Entrepreneurship · Lean startup

Book recommendation to starting and running your own business

Ghadeer Almazidi Entrepreneurship Alumnus (Bilingual)

July 26th, 2020

I have graduated with bachelor degree in Business Administration and Entrepreneurship 3 years ago, and looking to buy books that could help expand my knowledge in the area and help launch my own business. Currently I do not have a business idea, but I would like to have a book that works as a tool guide to starting my business. Since I have a background in Entrepreneurship, I am not looking for something too basic. Thank you!

Henry FRSA Managing Director, Positive Profile Limited

July 26th, 2020

Paul's idea is a good one, Ghadeer, except if you don't have an idea for a business, you may not have an idea of a vertical, either. It sounds like your background in Entrepreneurship is academic, rather than practical, so perhaps you need a bit of real-world work and life experience rather than another book.

Look around at the world and try to figure out something it needs or a way of doing something better. No book will help with that!

Good luck for the future!

Kind regards,


Ryan Stemkoski I help businesses generate more leads.

July 26th, 2020

There are a ton of great books out there but I would suggest the MFCEO podcast as a starting place. If you start at the beginning and run through the episodes you'll learn everything you need to know. I wish it would've been available 10 years earlier because I had to learn so many of the lessons discussed the hard way. I have read hundreds of business books and I would rate that podcast as more valuable than all of them combined. That said some of my favorites are:

Good to Great

Rich Dad Poor Dad

Extreme Ownership

Lost and Founder

Built to Last

The Lean Startup

Start With Why

Building a Brand Story

Small Giants

I also like to read about great business people and would suggest:

The Everything Store

The Snowball

Steve Jobs

Damilola Adeyanju Co-founder of Bridge, seeking to expand team and looking for collaboration

August 2nd, 2020

There are a lot of great books in the market. I started developing my business idea 7 months ago and these are the books I have used along the journey:

the lean entrepreneur by Seth Godin

the value proposition design by Alex Osterwalder (stratgyzer series)

business model generation (Alexander Osterwalder (Strategyzer series)

operating model canvas by Andrew Campbell (Startegyzer series)

The opportunity centred Entrepreneurship- David Rae

How business works (DK)

The art of opportunity by Marc Sniukas

the service innovation handbook- Lucy Kimbell

Note that the key is to implement the strategies in the book. Simply reading through without implementing won't do much good. Good Luck!

Paul Groepler Consultant at G2 Advisors, Inc.

July 26th, 2020

I've never, ever seen a book do the job better than an experienced mentor. Find one, no TWO seasoned veterans of your market vertical and start there.

Jonathan Chambers Entrepreneur, Intrapreneur, Innovator, Curator, Connector, Community Mgr, Startup Enthusiast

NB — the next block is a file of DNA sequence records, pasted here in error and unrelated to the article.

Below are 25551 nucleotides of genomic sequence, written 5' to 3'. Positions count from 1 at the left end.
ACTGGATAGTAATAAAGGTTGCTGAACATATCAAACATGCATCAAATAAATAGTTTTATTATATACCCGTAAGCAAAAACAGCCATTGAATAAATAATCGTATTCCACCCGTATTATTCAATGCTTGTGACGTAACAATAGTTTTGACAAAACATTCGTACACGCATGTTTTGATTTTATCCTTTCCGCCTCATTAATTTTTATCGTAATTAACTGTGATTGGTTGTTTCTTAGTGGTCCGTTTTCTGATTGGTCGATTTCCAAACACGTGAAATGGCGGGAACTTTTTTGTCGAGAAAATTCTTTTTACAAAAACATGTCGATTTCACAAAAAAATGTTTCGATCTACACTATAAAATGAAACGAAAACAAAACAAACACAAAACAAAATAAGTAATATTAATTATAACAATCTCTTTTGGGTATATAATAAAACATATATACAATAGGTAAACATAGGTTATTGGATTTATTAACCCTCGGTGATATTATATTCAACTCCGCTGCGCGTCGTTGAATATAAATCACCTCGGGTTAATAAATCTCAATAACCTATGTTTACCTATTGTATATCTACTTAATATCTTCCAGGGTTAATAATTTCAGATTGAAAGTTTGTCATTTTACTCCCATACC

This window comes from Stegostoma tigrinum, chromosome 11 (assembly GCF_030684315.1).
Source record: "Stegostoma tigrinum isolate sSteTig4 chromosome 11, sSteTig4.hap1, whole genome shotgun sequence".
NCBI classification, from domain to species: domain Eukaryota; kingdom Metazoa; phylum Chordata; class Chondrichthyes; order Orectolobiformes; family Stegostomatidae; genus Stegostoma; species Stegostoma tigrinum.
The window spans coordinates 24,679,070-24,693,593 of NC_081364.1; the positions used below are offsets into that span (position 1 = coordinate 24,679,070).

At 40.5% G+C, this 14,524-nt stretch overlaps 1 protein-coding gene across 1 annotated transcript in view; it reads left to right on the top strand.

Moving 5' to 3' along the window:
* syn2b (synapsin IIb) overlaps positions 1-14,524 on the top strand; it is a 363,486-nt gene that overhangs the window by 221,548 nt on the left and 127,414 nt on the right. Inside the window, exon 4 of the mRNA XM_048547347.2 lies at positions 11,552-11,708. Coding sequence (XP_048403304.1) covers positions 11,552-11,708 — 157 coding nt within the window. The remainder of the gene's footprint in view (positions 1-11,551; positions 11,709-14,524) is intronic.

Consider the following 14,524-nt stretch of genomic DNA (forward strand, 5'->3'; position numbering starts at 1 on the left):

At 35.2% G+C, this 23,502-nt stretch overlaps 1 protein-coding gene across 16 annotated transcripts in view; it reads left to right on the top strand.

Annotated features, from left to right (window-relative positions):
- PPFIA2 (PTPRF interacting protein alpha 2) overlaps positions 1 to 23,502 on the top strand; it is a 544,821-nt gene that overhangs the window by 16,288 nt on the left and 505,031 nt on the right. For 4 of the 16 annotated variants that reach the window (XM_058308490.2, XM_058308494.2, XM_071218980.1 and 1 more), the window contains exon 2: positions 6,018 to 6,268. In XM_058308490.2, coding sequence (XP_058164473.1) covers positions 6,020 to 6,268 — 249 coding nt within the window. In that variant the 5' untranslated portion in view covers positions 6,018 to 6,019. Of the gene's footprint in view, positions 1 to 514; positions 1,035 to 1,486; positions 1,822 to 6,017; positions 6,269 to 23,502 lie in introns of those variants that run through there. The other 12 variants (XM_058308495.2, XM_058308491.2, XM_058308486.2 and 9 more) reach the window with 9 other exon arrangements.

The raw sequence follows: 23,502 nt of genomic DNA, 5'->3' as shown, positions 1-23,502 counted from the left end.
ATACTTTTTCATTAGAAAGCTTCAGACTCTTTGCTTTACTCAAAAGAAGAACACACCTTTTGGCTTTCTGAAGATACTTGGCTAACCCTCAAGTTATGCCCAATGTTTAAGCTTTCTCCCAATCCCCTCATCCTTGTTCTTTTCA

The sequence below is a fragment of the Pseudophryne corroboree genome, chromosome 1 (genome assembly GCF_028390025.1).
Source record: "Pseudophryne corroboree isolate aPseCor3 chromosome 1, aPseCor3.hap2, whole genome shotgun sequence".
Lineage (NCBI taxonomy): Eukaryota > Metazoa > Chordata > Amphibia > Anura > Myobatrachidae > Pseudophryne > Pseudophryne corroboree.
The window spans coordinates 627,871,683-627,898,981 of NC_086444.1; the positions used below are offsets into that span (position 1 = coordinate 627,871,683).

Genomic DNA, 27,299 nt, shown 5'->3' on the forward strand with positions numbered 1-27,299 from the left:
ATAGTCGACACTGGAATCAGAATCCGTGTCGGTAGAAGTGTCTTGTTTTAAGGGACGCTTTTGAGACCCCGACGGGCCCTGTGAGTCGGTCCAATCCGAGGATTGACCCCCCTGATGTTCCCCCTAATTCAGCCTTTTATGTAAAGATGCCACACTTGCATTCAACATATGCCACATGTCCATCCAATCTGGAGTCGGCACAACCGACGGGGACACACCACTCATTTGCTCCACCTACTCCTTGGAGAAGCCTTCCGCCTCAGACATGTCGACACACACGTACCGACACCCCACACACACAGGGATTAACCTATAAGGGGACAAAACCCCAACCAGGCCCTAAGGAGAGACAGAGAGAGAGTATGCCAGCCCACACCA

July 27th, 2020

“Startup Communities” edition 1 and 2 by Brad Feld; Startup Community by Ian Hathaway; Lean Startup and the Lean Startup Way by Eric Ries.

Mike Moyer

July 27th, 2020

Hi Ghadeer,

My book, The Slicing Pie Handbook, will teach you how to build a team using equity, instead of cash. Most early-stage startup teams share equity during the bootstrap stage and most of them create agreements for splitting the equity that are doomed to failure and will lead to founder disputes. The Slicing Pie model, on the other hand, always creates a perfectly fair equity split.

If you get your equity split wrong you will regret it forever. Success in business depends on a lot of things, how you experience success, however, is entirely based on your equity split!


David M

July 28th, 2020

Read the books if for no other reason to be able to evaluate who has experience from who is just quoting books. The art of the start, lean startup..etc. Always things you can pull. More advanced reading..the portable MBA in Entrepreneurship..written by Babson Faculty. It has some great exercises for advancing ideas. The Kid Stays in the Picture is an entertaining read and captures the entrepreneurial spirit of connecting the dots and seeing opportunities. Working on your own ventures is the best way to learn obviously. But like I say..if you read the books it will help you distinguish experience level when you are out there working with businesses.

Adam Bell Connecting China, ASEAN and the world

July 28th, 2020

readitfor.me is a great place to

Leigh Goodwin, MBA I need a solo vacation in the Woods.

Last updated on July 30th, 2020


Leigh Goodwin, MBA I need a solo vacation in the Woods.

July 30th, 2020

The Art of the Deal with the one and only Donald Trump & Tony Schwartz.

It's about deal making in Real Estate but deal making initiative is a transferable skill.

No deal making, no business. No business, no revenues.

Your own business is good. We really need to train more entrepreneurs. I was a young entrepreneur but was told to work for others later in life. That's bad because what if you become disabled or can't get a job, then you're on unemployment, welfare or just broke.

Good you are starting your own business.